Funding for the four-year, $302 billion legislation would come partly from ending certain tax breaks for businesses, a provision opposed by many Republicans. Transportation Secretary Anthony Foxx said the administration would be open to other ideas to raise the money…

The Highway Trust Fund traditionally has been bankrolled by taxes on gasoline and diesel, but with fuel use stagnant the fund is not bringing in enough revenue to cover infrastructure needs. It is projected to run out of money as soon as August…

Congress has all but ruled out raising the 18.4-cents-a-gallon tax on gasoline and the 24.4-cents-a-gallon levy on diesel, which is the main source of funding for the trust fund.

Democrats understand those are regressive taxes that mostly harm working families. Republicans are just worried about the Trucking Lobby.

Foxx said some states are already canceling or delaying transportation projects “because of the uncertainty at the federal level.”

The administration’s proposal would address the trust fund’s looming shortfall and provide an additional $87 billion to pay for a backlog of repairs such as structurally deficient bridges and aging transit systems.

A report last week by the American Road and Transportation Builders Association estimated that roughly one in 10 U.S. bridges, more than 63,000, is in urgent need of repair. Many are part of the interstate highway system.

Folks like me have been beating our heads against the wall of corporate defense the Republican Party and Blue Dog Democrats have built around Congress. Bad enough they spend every waking hour fighting to prevent the most wealthy in this land from coughing up a fair share of the cost of running this country [on their behalf]. But, even tax breaks that are starting to expire are considered sacred by the cows who milk us.

Staff sergeant says she betrayed her country and her family – as an embezzler in Afghanistan

This is how we shipped cash to Iraq for Bremer

In Afghanistan, Tonya Long, a 13-year Army veteran, approved military cash payments to Afghan drivers of “jingle trucks,” the colorful transport trucks that carry supplies to U.S. bases.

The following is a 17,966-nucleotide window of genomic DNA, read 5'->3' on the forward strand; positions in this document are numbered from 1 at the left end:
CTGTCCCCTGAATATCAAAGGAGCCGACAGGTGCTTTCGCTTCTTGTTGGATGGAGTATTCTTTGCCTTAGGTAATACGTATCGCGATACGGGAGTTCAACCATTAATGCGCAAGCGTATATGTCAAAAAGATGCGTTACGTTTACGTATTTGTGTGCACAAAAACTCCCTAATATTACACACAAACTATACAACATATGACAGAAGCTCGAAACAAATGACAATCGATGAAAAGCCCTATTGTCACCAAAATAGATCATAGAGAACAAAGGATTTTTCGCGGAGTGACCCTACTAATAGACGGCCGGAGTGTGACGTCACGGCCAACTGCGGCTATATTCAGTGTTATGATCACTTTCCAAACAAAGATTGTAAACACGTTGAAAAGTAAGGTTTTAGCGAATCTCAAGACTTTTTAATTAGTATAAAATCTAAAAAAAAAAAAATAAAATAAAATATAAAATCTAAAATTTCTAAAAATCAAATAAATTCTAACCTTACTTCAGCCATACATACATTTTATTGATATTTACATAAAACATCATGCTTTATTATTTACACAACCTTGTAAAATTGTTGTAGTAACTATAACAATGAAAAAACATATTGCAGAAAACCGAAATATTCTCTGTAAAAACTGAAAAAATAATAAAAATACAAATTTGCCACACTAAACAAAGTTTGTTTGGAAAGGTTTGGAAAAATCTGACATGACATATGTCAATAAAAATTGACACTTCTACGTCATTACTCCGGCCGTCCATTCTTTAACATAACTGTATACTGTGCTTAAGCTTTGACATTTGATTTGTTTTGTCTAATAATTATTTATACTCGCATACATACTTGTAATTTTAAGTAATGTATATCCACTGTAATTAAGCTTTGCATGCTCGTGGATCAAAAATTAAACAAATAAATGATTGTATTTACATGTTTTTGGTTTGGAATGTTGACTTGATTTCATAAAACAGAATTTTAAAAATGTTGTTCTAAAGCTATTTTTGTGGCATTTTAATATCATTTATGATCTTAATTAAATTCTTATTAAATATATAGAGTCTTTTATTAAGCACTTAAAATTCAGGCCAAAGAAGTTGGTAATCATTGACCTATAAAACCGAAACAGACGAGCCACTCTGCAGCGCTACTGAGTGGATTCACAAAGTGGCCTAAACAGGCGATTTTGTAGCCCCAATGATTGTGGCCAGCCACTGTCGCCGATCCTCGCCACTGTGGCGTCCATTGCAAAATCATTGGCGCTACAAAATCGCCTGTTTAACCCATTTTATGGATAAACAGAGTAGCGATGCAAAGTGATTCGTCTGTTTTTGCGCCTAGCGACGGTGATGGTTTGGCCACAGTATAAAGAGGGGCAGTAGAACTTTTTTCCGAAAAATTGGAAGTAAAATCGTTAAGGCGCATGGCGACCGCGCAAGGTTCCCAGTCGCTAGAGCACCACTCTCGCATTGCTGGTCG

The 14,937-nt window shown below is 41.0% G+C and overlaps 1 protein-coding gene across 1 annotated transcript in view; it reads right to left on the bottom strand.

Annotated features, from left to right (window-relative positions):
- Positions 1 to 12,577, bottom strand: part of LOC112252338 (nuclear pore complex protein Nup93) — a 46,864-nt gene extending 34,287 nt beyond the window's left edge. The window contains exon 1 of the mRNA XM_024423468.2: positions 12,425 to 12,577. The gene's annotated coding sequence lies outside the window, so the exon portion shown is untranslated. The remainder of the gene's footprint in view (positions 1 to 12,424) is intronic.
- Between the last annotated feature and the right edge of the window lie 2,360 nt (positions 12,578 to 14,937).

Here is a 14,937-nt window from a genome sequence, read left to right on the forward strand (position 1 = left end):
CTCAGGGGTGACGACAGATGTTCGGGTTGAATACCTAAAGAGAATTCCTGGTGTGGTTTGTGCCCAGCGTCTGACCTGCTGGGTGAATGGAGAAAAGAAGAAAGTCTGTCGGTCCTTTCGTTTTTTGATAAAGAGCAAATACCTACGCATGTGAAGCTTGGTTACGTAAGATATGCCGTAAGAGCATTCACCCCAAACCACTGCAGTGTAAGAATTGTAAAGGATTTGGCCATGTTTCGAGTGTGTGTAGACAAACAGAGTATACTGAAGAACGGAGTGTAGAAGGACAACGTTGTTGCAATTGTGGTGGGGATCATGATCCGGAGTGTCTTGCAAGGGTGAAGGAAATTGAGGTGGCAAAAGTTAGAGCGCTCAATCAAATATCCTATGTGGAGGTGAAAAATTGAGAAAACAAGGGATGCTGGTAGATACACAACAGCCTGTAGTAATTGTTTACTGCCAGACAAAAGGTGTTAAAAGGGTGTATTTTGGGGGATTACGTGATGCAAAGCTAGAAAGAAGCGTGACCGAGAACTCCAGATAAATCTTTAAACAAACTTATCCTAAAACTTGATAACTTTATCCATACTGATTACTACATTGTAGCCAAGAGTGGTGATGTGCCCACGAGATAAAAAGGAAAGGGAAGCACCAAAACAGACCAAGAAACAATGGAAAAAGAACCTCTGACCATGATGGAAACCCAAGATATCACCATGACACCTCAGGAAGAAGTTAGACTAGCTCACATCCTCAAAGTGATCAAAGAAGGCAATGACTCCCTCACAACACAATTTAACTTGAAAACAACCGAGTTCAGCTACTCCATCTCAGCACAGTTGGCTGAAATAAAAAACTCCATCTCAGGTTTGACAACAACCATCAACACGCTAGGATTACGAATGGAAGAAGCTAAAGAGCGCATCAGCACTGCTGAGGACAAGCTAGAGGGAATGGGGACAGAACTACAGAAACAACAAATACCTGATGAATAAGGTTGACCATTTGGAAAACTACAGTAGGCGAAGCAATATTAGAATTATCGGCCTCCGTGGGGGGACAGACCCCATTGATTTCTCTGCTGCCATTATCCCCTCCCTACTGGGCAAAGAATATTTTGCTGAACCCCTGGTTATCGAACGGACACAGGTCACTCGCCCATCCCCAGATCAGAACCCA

Last week, Staff Sgt. Long stood in the dock in a federal courtroom here and read aloud from a statement she had written on notebook paper:

“I cannot express how sorry I am … I chose to betray my country and my family.” She did not ask for mercy, she told a judge, “because I don’t deserve it.”

Long, 30, had pleaded guilty to stealing at least $1 million and shipping the cash in hundred-dollar bills to the U.S. in the guts of hollowed-out VCR players.

Long’s scam is part of a pattern of fraud and theft among U.S. soldiers responsible for paying Afghans who support U.S. forces. Last year, 18 U.S. soldiers were charged with such thefts, according to the Special Inspector General for Afghan Reconstruction. Nine U.S. contractors also were charged…

At least two other U.S. Army officers are under investigation in Long’s scam, and federal prosecutors say more indictments are likely. As part of a plea deal, Long agreed to testify against others allegedly involved.

At Long’s hearing March 4, U.S. District Judge Terrence Boyle called the case “a critically symbolic prosecution,” and speculated that Long and her suspected allies might have actually stolen $10 million or more. The judge suggested that such thefts have been going on since the U.S. mission in Afghanistan began more than a decade ago.

The judge said…Long’s theft undermined America’s mission in a country where the Afghan government is routinely accused of rampant corruption and bribery…

“There were tens of thousands of other soldiers … under 24-hour-a-day threat of death,” the judge told Long. “Where is your sympathy for them while you were stealing? What a betrayal!”

Under Long’s plea agreement, Boyle could not sentence her to more than five years in prison. He told her he was imposing the full five years, plus three years of supervised release — and ordered restitution of $1 million.

Someone mail me a penny postcard when Dick Cheney, George W Bush and flunkies like Paul Bremer and Ahmad Chalabi are indicted for corruption – sending our nation’s military off to war in Iraq and Afghanistan, “losing” money by the pallet-load.

There’s no denying Sergeant Long is a crook. But, her crime compares to those of Bremer, Chalabi and Company like someone robbing parking meters compared to car theft rings shipping boatloads of hot cars to Mexico. And she didn’t kill any civilians in the process.

Stocks rally on decision to rebuild, repair, expand infrastructure to aid commerce – oh wait, that’s China not the United States!

The redesigned Hangzhou South railway station

China approved plans to build 1,254 miles of roads, spurring the biggest stock- market rally in almost eight months on signs the government is stepping up stimulus efforts to revive economic growth.